Recovery disk?


New Member
Aug 25, 2023

Does anyone make, has anyone a guide on making a "shadow boot disc" for their PVE install? A shadow boot disk is basically a external boot disk which has everything needed to boot, access, fix, repair, start, stop, debug, inspect, the real system. If you have a large enough media, and enough ram, like a 32Gb flash drive, you can just put the whole OS on it and make a "Live ISO" image of the running machine.


So I perma-crashed my first PVE box on day one. I tested what would happen if I assigned the PCIe SATA controller (I have 3 controllers) to a VM.

Well, what happened, apparently, is that the PVE node itself crashed. Even when I plugged a monitor and keyboard into it, it was dead. When I used the power button it shutdown cleanly and powered back up cleanly until it launched that VM when it hung. It was interesting that it could shutdown and startup with console output, but as soon as that VM ran the PVE node was completely incognito to everything.

Switching DNS over to for some searching and I couldn't quickly find a way to boot into a recovery or safe mode. No bootloader options I could see etc. I found a post on here suggesting using the installer, which I still had on a USB key, but using debug mode which will drop you to console at each stage.

Being new to zfs it was a little daunting at first, but I finally got the ROOT volume mounted and.... WTF?!? panic mode. /etc/pve empty.

I hunted high and low and ended up back here to find the /etc/pve is a virutal mount point materialised by the cluster manager database which lives in /var/lib/pve-cluster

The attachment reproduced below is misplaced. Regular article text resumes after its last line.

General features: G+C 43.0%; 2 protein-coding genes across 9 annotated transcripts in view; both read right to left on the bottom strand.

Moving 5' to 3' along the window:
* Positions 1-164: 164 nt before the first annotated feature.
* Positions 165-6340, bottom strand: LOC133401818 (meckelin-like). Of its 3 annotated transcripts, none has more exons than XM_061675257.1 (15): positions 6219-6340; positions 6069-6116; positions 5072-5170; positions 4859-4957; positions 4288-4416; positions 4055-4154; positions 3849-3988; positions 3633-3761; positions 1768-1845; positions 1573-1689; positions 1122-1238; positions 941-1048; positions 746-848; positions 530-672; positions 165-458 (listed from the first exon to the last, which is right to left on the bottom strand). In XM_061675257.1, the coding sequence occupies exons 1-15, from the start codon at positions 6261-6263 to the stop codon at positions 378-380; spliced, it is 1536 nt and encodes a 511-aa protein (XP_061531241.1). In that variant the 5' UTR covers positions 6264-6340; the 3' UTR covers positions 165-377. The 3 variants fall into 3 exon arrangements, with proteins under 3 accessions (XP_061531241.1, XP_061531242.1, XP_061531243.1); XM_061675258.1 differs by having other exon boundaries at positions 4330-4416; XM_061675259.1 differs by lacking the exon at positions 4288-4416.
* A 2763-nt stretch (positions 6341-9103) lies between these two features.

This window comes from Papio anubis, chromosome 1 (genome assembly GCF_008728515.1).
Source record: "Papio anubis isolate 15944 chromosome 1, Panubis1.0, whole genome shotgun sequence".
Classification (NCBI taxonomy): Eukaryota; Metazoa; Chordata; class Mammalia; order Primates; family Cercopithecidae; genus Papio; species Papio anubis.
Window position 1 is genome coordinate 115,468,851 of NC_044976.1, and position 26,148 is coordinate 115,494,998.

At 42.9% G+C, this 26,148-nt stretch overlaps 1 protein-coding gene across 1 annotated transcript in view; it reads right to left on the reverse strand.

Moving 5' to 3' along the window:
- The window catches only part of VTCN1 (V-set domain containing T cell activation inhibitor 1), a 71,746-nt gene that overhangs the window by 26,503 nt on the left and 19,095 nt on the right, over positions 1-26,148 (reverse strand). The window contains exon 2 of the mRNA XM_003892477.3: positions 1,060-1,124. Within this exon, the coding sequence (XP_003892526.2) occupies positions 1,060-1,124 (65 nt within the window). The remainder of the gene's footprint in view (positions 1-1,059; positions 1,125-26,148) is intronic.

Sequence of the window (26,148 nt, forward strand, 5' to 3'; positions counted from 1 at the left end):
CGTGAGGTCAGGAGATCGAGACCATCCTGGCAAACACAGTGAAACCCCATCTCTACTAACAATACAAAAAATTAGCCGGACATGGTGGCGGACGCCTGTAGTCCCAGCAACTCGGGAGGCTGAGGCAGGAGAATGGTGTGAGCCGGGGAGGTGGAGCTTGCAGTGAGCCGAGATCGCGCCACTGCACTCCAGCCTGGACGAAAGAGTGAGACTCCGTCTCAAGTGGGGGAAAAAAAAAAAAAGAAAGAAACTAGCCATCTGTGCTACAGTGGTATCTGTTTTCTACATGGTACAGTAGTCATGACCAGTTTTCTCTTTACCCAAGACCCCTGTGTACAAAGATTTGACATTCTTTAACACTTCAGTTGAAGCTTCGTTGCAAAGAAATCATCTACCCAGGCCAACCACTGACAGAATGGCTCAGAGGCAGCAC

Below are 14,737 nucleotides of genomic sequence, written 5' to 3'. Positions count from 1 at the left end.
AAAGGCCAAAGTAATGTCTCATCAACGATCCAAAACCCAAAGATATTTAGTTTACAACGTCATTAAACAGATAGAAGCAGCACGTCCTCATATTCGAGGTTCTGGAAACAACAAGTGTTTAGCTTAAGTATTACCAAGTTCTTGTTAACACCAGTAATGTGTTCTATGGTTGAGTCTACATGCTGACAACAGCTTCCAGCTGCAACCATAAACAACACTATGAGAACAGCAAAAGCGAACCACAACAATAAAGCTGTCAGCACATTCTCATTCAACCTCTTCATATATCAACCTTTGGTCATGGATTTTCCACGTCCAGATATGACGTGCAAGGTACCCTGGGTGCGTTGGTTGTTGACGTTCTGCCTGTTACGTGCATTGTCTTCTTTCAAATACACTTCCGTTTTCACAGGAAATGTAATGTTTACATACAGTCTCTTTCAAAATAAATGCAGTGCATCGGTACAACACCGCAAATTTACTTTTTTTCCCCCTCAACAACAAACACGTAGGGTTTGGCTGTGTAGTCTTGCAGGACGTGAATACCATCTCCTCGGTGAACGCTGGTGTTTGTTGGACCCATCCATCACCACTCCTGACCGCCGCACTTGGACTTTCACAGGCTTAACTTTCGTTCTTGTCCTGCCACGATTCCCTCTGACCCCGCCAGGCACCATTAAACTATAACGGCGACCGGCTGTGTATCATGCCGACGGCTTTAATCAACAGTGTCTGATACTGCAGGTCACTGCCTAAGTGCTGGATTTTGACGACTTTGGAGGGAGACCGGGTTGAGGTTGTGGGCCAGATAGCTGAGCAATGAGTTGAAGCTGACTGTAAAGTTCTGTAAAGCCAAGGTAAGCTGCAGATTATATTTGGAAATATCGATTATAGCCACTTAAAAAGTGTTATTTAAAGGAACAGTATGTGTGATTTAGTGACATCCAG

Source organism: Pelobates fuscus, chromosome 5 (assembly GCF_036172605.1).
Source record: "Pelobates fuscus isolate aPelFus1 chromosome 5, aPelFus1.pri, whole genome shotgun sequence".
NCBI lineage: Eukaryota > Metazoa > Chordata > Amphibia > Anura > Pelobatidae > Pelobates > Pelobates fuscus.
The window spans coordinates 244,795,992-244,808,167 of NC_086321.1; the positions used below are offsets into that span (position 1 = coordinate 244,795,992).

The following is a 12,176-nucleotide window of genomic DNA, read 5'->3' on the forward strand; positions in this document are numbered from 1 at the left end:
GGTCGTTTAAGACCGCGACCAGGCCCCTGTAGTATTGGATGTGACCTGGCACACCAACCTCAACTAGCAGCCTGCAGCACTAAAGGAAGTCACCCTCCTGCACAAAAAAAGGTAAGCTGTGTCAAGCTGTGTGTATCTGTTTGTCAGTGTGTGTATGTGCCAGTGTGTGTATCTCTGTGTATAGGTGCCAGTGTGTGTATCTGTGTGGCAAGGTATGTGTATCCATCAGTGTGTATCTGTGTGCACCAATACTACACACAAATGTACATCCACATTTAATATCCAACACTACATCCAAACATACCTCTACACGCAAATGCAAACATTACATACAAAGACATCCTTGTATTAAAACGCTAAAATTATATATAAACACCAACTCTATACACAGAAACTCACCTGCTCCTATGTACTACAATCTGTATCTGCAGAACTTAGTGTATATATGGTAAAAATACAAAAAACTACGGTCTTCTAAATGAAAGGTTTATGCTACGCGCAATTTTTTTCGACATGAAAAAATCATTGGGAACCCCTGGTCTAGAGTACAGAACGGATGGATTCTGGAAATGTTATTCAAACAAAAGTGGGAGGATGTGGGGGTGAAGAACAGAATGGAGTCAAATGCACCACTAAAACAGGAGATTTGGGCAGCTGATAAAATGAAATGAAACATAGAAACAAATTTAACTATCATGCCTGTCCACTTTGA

So, I made a copy of that, edited the binary file and remove the hostpci: config line from the offending VM and rebooted.

I kinda figured I wouldn't get away with this, but I was a little desperate, even saying out loud... you are going to have to reinstall it and spend the evening trying to re-attach/restore the VMs. After having to go back and change the mountpoint on /rpool/ROOT again (oops),... Indeed "Database corrupt" on pve-cluster startup.

However. This got me to exactly where I needed to be in the first place, in a working, fully initialised shell with running base services. So I could put the backed up config.db back in place, start the cluster manager alone to materialise the /etc/pve folder and fix the VM config.


Back to normal. Phew.
Does anyone make, has anyone a guide on making a "shadow boot disc" for their PVE install?
We have our own debian-based live linux for fixing systems, so I always use that as basis ... yet in the end, it's the same process as you descibed - also with decades worth of experience fixing Linux-based systems.

You could fix your system a little bit faster by:
  • booting your OS with grub and init=/bin/bash as a kernel command line argument
  • import your pool
  • sqlite3 your pve config
  • update the VM (fix the passthrough setting or disable auto boot)
  • reboot and enjoy
Often you don't need a separate boot option, just a working kernel yet it is always a good idea to have a working fallback.

Note: Your example is a very good one. If you would have asked me how to totally destroy your PVE node, I would not have thought of that.
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